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Beron shielded barely fast enough to block me, but the wake singed Eris’s arm—right through the cloth. And the pale, lovely arm of Lucien’s mother.
The others shouted, shooting to their feet, but I couldn’t think, couldn’t hear anything but Eris’s words, see those moments Under the Mountain, see that nightmare of Amarantha leading Rhys down the hall, what Rhys had endured—
I ignored it as I stood. And sent a wave of water from the reflection pond to encircle Beron and his chair. A bubble without air.
Flame pounded against it, turning water to steam, but I pushed harder.
I’d kill him. Kill him and gladly be done with it.
I couldn’t tell if Rhysand was yelling it, if he was murmuring it down the bond. Maybe both.
Beron’s flame barrier slammed into my water, hard enough that ripples began to form, steam hissing amongst them.
So I bared my teeth and sent a fist of white light punching into that fiery shield—the white light of Day. Spell-breaker. Ward-cleaver.
Beron’s eyes widened as his shields began to fray. As that water pushed in.
Then hands were on my face. And violet eyes were before mine, calm and yet insistent. “You’ve proved your point, my love,” Rhys said. “Kill him, and horrible Eris will take his place.”
Then I’ll kill all of them.
“As interesting an experiment as that might be,” Rhys crooned, “it would only complicate the matters at hand.”
Into my mind he whispered, I love you. The words of that hateful bastard don’t mean anything. He has nothing of joy in his life. Nothing good. We do.
I began to hear things—the trickling water of the pool, the crackle of flames, the quick breathing of those around us, the cursing of Beron trapped in that tightening cocoon of light and water.
I love you, Rhys said again.
And I let go of my magic.
Beron’s flames exploded like an unfurling flower—and bounced harmlessly off the shield Rhys had thrown around us.
Not to shield against Beron.
But the other High Lords were now on their feet.
“That was how you got through my wards,” Tarquin murmured.
Beron was panting so hard he looked like he might spew fire.
But Helion rubbed his jaw as he sat down once more. “I wondered where it went—that little bit. So small—like a fish missing a single scale. But I still felt whenever something brushed against that empty spot.” A smirk at Rhys. “No wonder you made her High Lady.”
“I made her High Lady,” Rhys said simply, lowering his hands from my face but not leaving my side, “because I love her. Her power was the last thing I considered.”
I was beyond words, beyond basic feelings. Helion asked Tamlin, “You knew of her powers?”
Tamlin was only watching me and Rhys, my mate’s declaration hanging between us. “It was none of your business,” was all Tamlin said to Helion. To all of them.
“The power belongs to us. I think it is,” Beron seethed.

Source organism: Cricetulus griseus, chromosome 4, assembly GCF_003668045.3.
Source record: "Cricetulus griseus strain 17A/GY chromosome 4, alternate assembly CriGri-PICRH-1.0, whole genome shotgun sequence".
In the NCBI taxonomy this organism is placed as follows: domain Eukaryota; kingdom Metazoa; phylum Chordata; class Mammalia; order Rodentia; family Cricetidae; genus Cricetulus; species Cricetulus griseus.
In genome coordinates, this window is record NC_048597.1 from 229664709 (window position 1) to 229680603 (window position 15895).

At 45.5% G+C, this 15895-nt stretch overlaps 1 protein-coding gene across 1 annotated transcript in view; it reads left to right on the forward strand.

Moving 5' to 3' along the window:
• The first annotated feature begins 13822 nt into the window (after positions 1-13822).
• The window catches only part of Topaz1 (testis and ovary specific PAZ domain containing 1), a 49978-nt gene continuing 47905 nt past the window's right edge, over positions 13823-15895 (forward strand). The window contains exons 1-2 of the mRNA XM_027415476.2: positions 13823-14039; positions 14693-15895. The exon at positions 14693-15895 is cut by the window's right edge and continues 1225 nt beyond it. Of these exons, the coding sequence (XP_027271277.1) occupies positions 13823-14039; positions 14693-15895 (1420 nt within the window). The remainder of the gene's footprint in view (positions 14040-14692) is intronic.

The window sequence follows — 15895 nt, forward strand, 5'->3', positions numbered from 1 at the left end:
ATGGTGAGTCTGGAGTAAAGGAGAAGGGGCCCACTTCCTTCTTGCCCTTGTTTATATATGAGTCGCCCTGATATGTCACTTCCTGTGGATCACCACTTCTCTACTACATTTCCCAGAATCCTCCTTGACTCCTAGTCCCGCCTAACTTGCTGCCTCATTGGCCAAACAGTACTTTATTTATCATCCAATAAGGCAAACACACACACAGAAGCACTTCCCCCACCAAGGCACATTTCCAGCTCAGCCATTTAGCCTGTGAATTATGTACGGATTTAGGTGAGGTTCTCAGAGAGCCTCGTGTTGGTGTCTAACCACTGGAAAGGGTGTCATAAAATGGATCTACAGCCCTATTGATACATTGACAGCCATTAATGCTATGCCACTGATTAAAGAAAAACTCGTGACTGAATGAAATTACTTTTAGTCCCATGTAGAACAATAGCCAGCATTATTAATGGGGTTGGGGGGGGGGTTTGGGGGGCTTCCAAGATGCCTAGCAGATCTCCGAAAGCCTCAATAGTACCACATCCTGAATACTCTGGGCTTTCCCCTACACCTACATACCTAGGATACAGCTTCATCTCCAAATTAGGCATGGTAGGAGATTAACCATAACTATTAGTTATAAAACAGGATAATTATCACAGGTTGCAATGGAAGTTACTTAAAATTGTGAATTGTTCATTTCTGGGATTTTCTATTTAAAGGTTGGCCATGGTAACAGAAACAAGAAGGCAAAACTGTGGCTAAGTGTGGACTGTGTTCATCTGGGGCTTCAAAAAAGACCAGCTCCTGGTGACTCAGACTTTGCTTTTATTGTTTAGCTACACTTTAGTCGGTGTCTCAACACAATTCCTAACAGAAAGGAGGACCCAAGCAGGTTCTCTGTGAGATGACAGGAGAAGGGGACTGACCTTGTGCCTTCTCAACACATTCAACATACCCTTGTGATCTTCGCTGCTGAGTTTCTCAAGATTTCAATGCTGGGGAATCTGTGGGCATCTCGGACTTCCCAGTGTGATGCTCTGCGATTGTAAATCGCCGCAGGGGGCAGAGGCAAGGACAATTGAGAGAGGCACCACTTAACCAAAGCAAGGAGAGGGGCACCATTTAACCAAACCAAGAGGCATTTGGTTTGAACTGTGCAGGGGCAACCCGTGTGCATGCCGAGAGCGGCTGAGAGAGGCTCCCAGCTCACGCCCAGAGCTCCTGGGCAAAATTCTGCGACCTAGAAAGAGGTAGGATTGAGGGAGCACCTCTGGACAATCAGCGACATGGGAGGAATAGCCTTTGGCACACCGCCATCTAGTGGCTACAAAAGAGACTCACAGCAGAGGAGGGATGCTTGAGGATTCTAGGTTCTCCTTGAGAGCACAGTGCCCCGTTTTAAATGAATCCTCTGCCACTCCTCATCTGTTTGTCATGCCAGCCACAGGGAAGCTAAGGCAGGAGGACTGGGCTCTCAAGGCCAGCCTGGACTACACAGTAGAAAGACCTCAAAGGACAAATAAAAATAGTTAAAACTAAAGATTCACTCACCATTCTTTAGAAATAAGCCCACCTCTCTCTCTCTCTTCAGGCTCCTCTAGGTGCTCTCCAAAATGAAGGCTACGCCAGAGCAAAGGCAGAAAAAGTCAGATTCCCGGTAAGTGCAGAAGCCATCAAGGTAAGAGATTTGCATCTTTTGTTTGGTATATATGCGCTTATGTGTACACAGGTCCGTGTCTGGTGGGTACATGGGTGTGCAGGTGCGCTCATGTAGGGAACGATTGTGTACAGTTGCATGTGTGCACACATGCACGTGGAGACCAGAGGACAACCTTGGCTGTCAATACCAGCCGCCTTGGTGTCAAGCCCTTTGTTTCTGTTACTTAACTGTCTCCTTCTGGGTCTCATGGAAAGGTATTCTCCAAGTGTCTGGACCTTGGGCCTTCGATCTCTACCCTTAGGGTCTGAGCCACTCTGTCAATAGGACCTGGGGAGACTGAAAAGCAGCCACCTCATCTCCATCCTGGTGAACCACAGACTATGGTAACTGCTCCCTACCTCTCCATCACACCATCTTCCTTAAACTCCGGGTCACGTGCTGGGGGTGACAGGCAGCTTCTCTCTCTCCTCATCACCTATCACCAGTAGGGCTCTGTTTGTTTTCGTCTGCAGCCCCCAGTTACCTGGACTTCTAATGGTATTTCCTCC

Mor leveled a look at Beron that would have sent lesser males running.
The Lady of Autumn was clutching her arm, angry red splattered along the moon-white skin. No glimmer of pain on that face, though. I said to her as I reclaimed my seat, “I’m sorry.”
Her eyes lifted toward mine, round as saucers.
Beron spat, “Don’t talk to her, you human filth.”
Rhys shattered through Beron’s shield, his fire, his defenses.
Shattered through them like a stone hurled into a window, and slammed his dark power into Beron so hard he rocked back in his seat. Then that seat disintegrated into black, sparkling dust beneath him.
Leaving Beron to fall on his ass.
Glittering ebony dust drifted away on a phantom wind, staining Beron’s crimson jacket, clinging like clumps of ash to his brown hair.
“Don’t ever,” Rhys said, hands sliding into his pockets, “speak to my mate like that again.”
Beron shot to his feet, not bothering to brush off the dust, and declared to no one in particular, “This meeting is over. I hope Hybern butchers you all.”
But Nesta rose from her chair. “This meeting is not over.”
Even Beron paused at her tone. Eris sized up the space between my sister and his father.
She stood tall, a pillar of steel. “You are all there is,” she said to Beron, to all of us. “You are all that there is between Hybern and the end of everything that is good and decent.” She settled her stare on Beron, unflinching and fierce. “You fought against Hybern in the last war. Why do you refuse to do so now?”
Beron did not deign to answer. But he did not leave. Eris subtly motioned his brothers to sit.
Nesta marked the gesture—hesitated. As if realizing she indeed held their complete attention. That every word mattered. “You may hate us. I don’t care if you do. But I do care if you let innocents suffer and die. At least stand for them. Your people. For Hybern will make an example of them. Of all of us.”
“And you know this how?” Beron sneered.
“I went into the Cauldron,” Nesta said flatly. “It showed me his heart. He will bring down the wall, and butcher those on either side of it.”